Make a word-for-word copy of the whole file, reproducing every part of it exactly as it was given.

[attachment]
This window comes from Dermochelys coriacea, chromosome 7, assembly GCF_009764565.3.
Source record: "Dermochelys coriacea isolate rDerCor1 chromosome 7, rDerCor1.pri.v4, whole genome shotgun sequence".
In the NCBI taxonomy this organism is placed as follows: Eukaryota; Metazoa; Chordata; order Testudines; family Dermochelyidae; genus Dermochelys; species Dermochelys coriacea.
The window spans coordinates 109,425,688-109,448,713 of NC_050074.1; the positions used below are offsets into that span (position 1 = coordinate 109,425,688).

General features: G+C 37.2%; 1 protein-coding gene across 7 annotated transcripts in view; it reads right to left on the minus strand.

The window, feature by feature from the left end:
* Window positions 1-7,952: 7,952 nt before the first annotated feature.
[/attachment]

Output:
This window comes from Dermochelys coriacea, chromosome 7, assembly GCF_009764565.3.
Source record: "Dermochelys coriacea isolate rDerCor1 chromosome 7, rDerCor1.pri.v4, whole genome shotgun sequence".
In the NCBI taxonomy this organism is placed as follows: Eukaryota; Metazoa; Chordata; order Testudines; family Dermochelyidae; genus Dermochelys; species Dermochelys coriacea.
The window spans coordinates 109,425,688-109,448,713 of NC_050074.1; the positions used below are offsets into that span (position 1 = coordinate 109,425,688).

General features: G+C 37.2%; 1 protein-coding gene across 7 annotated transcripts in view; it reads right to left on the minus strand.

The window, feature by feature from the left end:
* Window positions 1-7,952: 7,952 nt before the first annotated feature.